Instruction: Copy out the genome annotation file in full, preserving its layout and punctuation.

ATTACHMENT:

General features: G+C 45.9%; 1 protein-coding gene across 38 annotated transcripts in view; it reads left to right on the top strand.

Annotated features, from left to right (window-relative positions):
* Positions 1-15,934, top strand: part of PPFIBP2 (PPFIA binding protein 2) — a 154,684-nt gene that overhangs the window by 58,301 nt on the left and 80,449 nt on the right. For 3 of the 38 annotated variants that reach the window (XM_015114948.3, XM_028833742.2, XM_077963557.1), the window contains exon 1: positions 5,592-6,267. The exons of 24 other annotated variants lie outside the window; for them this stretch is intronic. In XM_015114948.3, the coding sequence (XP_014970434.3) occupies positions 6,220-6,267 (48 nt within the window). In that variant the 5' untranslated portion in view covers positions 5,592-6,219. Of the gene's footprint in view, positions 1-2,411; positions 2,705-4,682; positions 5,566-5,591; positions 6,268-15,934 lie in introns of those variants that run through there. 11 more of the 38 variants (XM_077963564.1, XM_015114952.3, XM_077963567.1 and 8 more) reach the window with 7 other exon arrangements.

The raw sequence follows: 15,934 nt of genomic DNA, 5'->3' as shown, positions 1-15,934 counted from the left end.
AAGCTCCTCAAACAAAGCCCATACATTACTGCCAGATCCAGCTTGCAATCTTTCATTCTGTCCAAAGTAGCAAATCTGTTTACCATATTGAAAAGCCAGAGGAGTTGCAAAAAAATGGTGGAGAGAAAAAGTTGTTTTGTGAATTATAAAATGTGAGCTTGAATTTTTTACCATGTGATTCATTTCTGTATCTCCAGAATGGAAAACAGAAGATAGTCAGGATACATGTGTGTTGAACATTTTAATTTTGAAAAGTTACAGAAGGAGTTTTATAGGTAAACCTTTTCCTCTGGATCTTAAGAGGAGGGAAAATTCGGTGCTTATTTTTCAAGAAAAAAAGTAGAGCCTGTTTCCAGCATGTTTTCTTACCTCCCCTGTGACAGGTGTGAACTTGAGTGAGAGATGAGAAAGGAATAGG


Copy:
General features: G+C 45.9%; 1 protein-coding gene across 38 annotated transcripts in view; it reads left to right on the top strand.

Annotated features, from left to right (window-relative positions):
* Positions 1-15,934, top strand: part of PPFIBP2 (PPFIA binding protein 2) — a 154,684-nt gene that overhangs the window by 58,301 nt on the left and 80,449 nt on the right. For 3 of the 38 annotated variants that reach the window (XM_015114948.3, XM_028833742.2, XM_077963557.1), the window contains exon 1: positions 5,592-6,267. The exons of 24 other annotated variants lie outside the window; for them this stretch is intronic. In XM_015114948.3, the coding sequence (XP_014970434.3) occupies positions 6,220-6,267 (48 nt within the window). In that variant the 5' untranslated portion in view covers positions 5,592-6,219. Of the gene's footprint in view, positions 1-2,411; positions 2,705-4,682; positions 5,566-5,591; positions 6,268-15,934 lie in introns of those variants that run through there. 11 more of the 38 variants (XM_077963564.1, XM_015114952.3, XM_077963567.1 and 8 more) reach the window with 7 other exon arrangements.

The raw sequence follows: 15,934 nt of genomic DNA, 5'->3' as shown, positions 1-15,934 counted from the left end.
AAGCTCCTCAAACAAAGCCCATACATTACTGCCAGATCCAGCTTGCAATCTTTCATTCTGTCCAAAGTAGCAAATCTGTTTACCATATTGAAAAGCCAGAGGAGTTGCAAAAAAATGGTGGAGAGAAAAAGTTGTTTTGTGAATTATAAAATGTGAGCTTGAATTTTTTACCATGTGATTCATTTCTGTATCTCCAGAATGGAAAACAGAAGATAGTCAGGATACATGTGTGTTGAACATTTTAATTTTGAAAAGTTACAGAAGGAGTTTTATAGGTAAACCTTTTCCTCTGGATCTTAAGAGGAGGGAAAATTCGGTGCTTATTTTTCAAGAAAAAAAGTAGAGCCTGTTTCCAGCATGTTTTCTTACCTCCCCTGTGACAGGTGTGAACTTGAGTGAGAGATGAGAAAGGAATAGG